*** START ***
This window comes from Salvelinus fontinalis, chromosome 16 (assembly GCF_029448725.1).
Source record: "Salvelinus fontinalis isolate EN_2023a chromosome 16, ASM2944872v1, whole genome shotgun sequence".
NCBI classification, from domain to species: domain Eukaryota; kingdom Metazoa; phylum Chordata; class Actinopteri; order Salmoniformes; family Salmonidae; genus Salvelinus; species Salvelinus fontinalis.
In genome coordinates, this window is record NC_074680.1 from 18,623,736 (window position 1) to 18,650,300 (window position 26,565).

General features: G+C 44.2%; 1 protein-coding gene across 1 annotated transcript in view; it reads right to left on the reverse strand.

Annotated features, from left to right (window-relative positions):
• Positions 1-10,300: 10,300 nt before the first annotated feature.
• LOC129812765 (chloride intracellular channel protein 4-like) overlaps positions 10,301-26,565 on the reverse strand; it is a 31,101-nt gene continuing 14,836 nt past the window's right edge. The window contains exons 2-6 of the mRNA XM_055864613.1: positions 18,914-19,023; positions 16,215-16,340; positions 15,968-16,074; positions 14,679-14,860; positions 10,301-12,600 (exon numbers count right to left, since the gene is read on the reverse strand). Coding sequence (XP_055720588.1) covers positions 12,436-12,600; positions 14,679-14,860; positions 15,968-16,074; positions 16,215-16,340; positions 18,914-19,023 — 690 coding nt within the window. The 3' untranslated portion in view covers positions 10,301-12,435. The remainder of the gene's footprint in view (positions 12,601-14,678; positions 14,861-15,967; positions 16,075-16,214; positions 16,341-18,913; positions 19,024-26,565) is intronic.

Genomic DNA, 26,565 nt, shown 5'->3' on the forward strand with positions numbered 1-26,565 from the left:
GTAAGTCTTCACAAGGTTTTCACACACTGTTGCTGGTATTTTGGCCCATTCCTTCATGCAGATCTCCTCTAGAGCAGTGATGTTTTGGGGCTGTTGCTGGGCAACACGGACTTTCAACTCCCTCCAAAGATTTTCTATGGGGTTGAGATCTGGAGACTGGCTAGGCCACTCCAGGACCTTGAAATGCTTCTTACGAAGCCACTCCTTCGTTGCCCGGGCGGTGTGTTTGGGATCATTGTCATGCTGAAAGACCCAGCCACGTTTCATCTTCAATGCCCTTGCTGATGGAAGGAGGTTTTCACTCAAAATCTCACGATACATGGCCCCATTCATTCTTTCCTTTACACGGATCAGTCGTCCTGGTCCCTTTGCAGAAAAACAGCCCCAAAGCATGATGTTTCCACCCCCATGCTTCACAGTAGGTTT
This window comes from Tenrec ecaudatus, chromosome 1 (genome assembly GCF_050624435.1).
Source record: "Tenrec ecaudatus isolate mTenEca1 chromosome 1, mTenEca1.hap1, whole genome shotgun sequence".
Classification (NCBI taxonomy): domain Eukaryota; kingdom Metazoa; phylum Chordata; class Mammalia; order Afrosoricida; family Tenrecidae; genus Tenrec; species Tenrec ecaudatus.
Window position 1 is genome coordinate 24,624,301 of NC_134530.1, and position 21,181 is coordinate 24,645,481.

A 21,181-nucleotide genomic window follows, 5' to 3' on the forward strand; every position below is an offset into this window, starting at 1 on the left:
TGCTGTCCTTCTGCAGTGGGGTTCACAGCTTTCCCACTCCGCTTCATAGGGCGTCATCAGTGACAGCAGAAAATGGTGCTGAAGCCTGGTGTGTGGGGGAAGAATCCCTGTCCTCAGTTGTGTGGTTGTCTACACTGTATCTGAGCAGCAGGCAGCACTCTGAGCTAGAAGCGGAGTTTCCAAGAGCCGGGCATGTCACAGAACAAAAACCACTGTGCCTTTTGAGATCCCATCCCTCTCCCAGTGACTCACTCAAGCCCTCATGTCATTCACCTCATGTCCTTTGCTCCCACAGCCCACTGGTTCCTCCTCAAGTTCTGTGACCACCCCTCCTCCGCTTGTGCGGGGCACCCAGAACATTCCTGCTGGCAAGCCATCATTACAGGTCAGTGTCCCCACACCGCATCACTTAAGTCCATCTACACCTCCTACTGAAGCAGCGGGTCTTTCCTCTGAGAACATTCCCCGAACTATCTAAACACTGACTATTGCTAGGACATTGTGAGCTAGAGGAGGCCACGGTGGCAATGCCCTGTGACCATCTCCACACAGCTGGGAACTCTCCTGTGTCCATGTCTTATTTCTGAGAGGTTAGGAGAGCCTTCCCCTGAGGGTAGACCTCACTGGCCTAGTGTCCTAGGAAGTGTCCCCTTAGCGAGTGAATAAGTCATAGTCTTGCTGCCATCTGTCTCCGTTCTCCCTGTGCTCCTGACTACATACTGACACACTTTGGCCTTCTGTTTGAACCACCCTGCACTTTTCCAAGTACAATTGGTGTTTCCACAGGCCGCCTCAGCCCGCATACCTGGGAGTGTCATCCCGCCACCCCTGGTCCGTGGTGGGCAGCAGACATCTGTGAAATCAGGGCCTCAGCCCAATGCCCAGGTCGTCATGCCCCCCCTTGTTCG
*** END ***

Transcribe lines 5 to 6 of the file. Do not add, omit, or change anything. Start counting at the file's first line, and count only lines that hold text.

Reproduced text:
General features: G+C 44.2%; 1 protein-coding gene across 1 annotated transcript in view; it reads right to left on the reverse strand.

Annotated features, from left to right (window-relative positions):